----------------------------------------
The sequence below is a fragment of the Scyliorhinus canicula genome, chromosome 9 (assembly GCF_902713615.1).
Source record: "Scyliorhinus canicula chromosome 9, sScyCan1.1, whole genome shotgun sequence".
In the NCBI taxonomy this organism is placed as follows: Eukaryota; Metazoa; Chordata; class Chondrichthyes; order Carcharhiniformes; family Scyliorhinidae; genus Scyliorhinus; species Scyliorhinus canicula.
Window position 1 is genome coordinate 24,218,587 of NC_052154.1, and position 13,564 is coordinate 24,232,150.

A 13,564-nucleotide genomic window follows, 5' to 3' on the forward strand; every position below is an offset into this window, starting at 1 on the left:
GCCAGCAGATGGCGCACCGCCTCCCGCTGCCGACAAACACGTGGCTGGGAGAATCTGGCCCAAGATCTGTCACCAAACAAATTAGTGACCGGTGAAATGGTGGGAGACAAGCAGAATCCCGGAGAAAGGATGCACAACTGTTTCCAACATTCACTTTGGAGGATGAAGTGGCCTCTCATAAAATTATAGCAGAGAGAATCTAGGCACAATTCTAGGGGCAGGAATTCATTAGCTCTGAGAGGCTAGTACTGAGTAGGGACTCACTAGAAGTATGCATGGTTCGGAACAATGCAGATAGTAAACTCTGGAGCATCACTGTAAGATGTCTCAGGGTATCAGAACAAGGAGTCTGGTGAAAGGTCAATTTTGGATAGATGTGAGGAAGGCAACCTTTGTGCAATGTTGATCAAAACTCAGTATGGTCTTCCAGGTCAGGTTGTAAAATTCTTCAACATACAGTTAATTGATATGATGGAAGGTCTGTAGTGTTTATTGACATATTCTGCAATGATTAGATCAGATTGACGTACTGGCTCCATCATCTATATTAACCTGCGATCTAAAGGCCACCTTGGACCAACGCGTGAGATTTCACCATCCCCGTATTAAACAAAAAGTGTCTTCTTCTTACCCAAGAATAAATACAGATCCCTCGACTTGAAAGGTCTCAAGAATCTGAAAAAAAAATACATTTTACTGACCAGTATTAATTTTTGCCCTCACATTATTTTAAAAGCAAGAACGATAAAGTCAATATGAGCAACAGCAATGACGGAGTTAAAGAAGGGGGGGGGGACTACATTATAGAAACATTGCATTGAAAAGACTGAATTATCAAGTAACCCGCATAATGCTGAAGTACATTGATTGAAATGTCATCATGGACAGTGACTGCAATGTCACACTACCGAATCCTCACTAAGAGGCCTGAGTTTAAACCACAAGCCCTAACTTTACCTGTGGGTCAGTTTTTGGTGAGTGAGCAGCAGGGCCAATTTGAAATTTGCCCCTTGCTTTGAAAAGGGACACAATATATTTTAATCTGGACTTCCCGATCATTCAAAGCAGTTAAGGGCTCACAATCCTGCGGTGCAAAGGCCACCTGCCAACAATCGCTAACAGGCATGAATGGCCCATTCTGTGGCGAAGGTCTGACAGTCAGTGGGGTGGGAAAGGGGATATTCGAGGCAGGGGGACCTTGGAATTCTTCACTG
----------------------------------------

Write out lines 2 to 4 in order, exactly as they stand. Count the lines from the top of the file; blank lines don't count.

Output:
Source record: "Scyliorhinus canicula chromosome 9, sScyCan1.1, whole genome shotgun sequence".
In the NCBI taxonomy this organism is placed as follows: Eukaryota; Metazoa; Chordata; class Chondrichthyes; order Carcharhiniformes; family Scyliorhinidae; genus Scyliorhinus; species Scyliorhinus canicula.
Window position 1 is genome coordinate 24,218,587 of NC_052154.1, and position 13,564 is coordinate 24,232,150.